Just like other religions, the secular progressive faith must unite faith with reason. This is what will pull them back from sabotaging the entire American project. And although Eberstadt doesn’t necessary put it in those terms, that is what she is calling for by making an appeal to open-minded secularists of good will—those who value genuine diversity in the realm of ideas—to remember what true liberalism entails. An intra-secular conversation leading to a more temperate secular faith should be encouraged. There is now in the secular progressive camp a feverish adherence to its orthodoxy without the balance of reason. Only secular progressives themselves can rein in their own unruly activists, their extremists.
Eberstadt offers a key insight into the events that finally ended the terror of the Salem witch trials, the Red Scare, and McCathyism: people on the persecutors’ side acknowledged that things had gone too far. Someone must echo the words of army counsel Joseph Welch to Joseph McCarthy: “You’ve done enough. Have you no sense of decency, sir, at long last? Have you left no sense of decency?” If today’s believers and unbelievers are to live together as the Founding Fathers had envisioned, if we want to regain and keep our free society as it was intended, then “about matters concerning the sexual revolution,” Eberstadt writes, “as about other articles of deeply held faith, people must agree to disagree. That is the sine qua non of a more civil tomorrow.”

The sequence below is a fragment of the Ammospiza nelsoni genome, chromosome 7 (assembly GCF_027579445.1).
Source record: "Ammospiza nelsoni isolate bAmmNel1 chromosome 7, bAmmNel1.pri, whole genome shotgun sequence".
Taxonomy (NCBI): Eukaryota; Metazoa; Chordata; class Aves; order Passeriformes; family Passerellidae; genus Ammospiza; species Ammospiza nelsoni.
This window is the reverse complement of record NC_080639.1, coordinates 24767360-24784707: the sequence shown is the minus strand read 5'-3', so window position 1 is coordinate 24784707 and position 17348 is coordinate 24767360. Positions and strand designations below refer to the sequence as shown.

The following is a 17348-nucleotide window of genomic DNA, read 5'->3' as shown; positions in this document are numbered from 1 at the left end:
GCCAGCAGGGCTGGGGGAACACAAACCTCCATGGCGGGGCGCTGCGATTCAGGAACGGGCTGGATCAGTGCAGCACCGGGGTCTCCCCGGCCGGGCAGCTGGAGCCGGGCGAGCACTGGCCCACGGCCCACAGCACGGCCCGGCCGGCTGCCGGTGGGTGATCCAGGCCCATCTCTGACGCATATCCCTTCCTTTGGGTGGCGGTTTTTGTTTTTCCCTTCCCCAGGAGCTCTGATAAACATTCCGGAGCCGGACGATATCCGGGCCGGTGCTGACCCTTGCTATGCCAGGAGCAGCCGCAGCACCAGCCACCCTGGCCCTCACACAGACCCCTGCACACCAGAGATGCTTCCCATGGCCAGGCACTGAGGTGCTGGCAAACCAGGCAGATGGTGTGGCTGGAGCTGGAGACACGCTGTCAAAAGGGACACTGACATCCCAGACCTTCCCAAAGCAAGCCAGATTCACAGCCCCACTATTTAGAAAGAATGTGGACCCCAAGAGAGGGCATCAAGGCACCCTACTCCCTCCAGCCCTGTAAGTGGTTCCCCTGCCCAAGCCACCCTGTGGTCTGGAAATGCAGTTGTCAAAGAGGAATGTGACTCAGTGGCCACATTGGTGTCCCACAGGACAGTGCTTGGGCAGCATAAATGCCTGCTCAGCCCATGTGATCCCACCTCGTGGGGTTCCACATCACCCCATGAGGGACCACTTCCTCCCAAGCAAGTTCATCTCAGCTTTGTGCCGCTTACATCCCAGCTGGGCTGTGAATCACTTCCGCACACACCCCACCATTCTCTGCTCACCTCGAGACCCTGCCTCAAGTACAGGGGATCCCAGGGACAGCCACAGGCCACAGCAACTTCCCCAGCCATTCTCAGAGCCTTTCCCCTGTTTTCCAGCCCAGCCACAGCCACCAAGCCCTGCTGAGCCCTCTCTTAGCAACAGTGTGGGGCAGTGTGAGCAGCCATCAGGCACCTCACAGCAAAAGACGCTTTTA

The vindictiveness of secular progressives is real, and there’s a lot of it. Eberstadt’s examples leave one with the impression that secularists are barely holding back from muttering “now it’s your turn to be suppressed and subjugated.” Only Christian love can absorb that kind of hatred. We are capable of spiritual, moral, and political renewal. We have the spiritual and intellectual patrimony to bring true tolerance and civility back to America. The Christian moral code has endured minority status before and overcome—it evangelized from the catacombs. It will be the beauty of living out the truth of Christianity, not just asserting them, that will change hearts.
The sexual revolution has given rise to “counterrevolutionaries—people who are persuaded toward religion itself, and act upon their convictions.” Men and women, battered by years spent believing and living the empty lies of the sexual revolution, are being awakened. “Christianity,” Eberstadt observes “is being built more and more by these witnesses—by people who have come to embrace the difficult, long-standing rulebook not because they know nothing of the revolution and its fallout, but because they know too much.” Watching this spiritual renaissance around us should give us hope.
Luma Simms is a writer whose work has appeared at First Things, The Federalist, and Public Discourse.
Read more here: www.thepublicdiscourse.com